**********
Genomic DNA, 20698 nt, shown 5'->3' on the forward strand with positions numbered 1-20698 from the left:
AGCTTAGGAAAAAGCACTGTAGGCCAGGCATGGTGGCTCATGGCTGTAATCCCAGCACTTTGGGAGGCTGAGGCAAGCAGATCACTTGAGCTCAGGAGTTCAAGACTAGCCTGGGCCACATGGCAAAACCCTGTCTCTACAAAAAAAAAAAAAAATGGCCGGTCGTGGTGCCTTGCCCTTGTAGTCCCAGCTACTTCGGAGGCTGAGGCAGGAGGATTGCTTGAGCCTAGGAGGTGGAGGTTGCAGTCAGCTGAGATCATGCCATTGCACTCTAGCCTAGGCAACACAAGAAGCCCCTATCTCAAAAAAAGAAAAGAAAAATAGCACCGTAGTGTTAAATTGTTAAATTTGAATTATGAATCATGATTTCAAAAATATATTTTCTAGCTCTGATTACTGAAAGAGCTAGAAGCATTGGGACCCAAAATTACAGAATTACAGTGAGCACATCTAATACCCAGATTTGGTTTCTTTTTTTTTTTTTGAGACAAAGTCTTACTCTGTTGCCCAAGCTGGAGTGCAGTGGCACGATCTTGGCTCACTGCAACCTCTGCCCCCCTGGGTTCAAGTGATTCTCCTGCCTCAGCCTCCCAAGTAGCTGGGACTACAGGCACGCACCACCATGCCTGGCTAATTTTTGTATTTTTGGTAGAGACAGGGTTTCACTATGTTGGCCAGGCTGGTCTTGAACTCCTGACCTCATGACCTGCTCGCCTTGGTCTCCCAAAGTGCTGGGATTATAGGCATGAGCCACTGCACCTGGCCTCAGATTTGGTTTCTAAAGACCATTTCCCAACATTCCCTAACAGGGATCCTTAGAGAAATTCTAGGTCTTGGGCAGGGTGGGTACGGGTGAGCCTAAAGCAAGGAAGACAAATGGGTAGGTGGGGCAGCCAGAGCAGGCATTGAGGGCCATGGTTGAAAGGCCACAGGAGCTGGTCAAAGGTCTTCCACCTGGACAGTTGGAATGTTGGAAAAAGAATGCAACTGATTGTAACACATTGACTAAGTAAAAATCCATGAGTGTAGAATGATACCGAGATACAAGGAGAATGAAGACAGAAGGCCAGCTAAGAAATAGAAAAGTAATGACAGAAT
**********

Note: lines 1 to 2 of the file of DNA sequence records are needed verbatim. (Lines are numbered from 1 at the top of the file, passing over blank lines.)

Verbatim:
Genomic DNA, 20698 nt, shown 5'->3' on the forward strand with positions numbered 1-20698 from the left:
AGCTTAGGAAAAAGCACTGTAGGCCAGGCATGGTGGCTCATGGCTGTAATCCCAGCACTTTGGGAGGCTGAGGCAAGCAGATCACTTGAGCTCAGGAGTTCAAGACTAGCCTGGGCCACATGGCAAAACCCTGTCTCTACAAAAAAAAAAAAAAATGGCCGGTCGTGGTGCCTTGCCCTTGTAGTCCCAGCTACTTCGGAGGCTGAGGCAGGAGGATTGCTTGAGCCTAGGAGGTGGAGGTTGCAGTCAGCTGAGATCATGCCATTGCACTCTAGCCTAGGCAACACAAGAAGCCCCTATCTCAAAAAAAGAAAAGAAAAATAGCACCGTAGTGTTAAATTGTTAAATTTGAATTATGAATCATGATTTCAAAAATATATTTTCTAGCTCTGATTACTGAAAGAGCTAGAAGCATTGGGACCCAAAATTACAGAATTACAGTGAGCACATCTAATACCCAGATTTGGTTTCTTTTTTTTTTTTTGAGACAAAGTCTTACTCTGTTGCCCAAGCTGGAGTGCAGTGGCACGATCTTGGCTCACTGCAACCTCTGCCCCCCTGGGTTCAAGTGATTCTCCTGCCTCAGCCTCCCAAGTAGCTGGGACTACAGGCACGCACCACCATGCCTGGCTAATTTTTGTATTTTTGGTAGAGACAGGGTTTCACTATGTTGGCCAGGCTGGTCTTGAACTCCTGACCTCATGACCTGCTCGCCTTGGTCTCCCAAAGTGCTGGGATTATAGGCATGAGCCACTGCACCTGGCCTCAGATTTGGTTTCTAAAGACCATTTCCCAACATTCCCTAACAGGGATCCTTAGAGAAATTCTAGGTCTTGGGCAGGGTGGGTACGGGTGAGCCTAAAGCAAGGAAGACAAATGGGTAGGTGGGGCAGCCAGAGCAGGCATTGAGGGCCATGGTTGAAAGGCCACAGGAGCTGGTCAAAGGTCTTCCACCTGGACAGTTGGAATGTTGGAAAAAGAATGCAACTGATTGTAACACATTGACTAAGTAAAAATCCATGAGTGTAGAATGATACCGAGATACAAGGAGAATGAAGACAGAAGGCCAGCTAAGAAATAGAAAAGTAATGACAGAAT